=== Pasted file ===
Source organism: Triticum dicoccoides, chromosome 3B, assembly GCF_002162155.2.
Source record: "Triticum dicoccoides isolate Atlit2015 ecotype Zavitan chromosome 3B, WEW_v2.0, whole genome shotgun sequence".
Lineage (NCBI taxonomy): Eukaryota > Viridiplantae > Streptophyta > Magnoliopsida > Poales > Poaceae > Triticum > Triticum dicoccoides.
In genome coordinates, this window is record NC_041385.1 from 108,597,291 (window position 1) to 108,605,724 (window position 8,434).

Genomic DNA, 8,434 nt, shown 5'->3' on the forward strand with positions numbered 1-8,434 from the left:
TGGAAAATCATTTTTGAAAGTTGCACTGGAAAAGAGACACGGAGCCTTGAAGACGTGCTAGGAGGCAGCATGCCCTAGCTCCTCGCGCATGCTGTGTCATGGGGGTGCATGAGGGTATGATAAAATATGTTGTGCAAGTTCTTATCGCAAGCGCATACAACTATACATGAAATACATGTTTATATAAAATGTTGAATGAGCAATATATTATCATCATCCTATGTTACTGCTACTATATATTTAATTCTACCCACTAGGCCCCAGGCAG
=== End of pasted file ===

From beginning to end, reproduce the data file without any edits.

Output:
Source organism: Triticum dicoccoides, chromosome 3B, assembly GCF_002162155.2.
Source record: "Triticum dicoccoides isolate Atlit2015 ecotype Zavitan chromosome 3B, WEW_v2.0, whole genome shotgun sequence".
Lineage (NCBI taxonomy): Eukaryota > Viridiplantae > Streptophyta > Magnoliopsida > Poales > Poaceae > Triticum > Triticum dicoccoides.
In genome coordinates, this window is record NC_041385.1 from 108,597,291 (window position 1) to 108,605,724 (window position 8,434).

Genomic DNA, 8,434 nt, shown 5'->3' on the forward strand with positions numbered 1-8,434 from the left:
TGGAAAATCATTTTTGAAAGTTGCACTGGAAAAGAGACACGGAGCCTTGAAGACGTGCTAGGAGGCAGCATGCCCTAGCTCCTCGCGCATGCTGTGTCATGGGGGTGCATGAGGGTATGATAAAATATGTTGTGCAAGTTCTTATCGCAAGCGCATACAACTATACATGAAATACATGTTTATATAAAATGTTGAATGAGCAATATATTATCATCATCCTATGTTACTGCTACTATATATTTAATTCTACCCACTAGGCCCCAGGCAG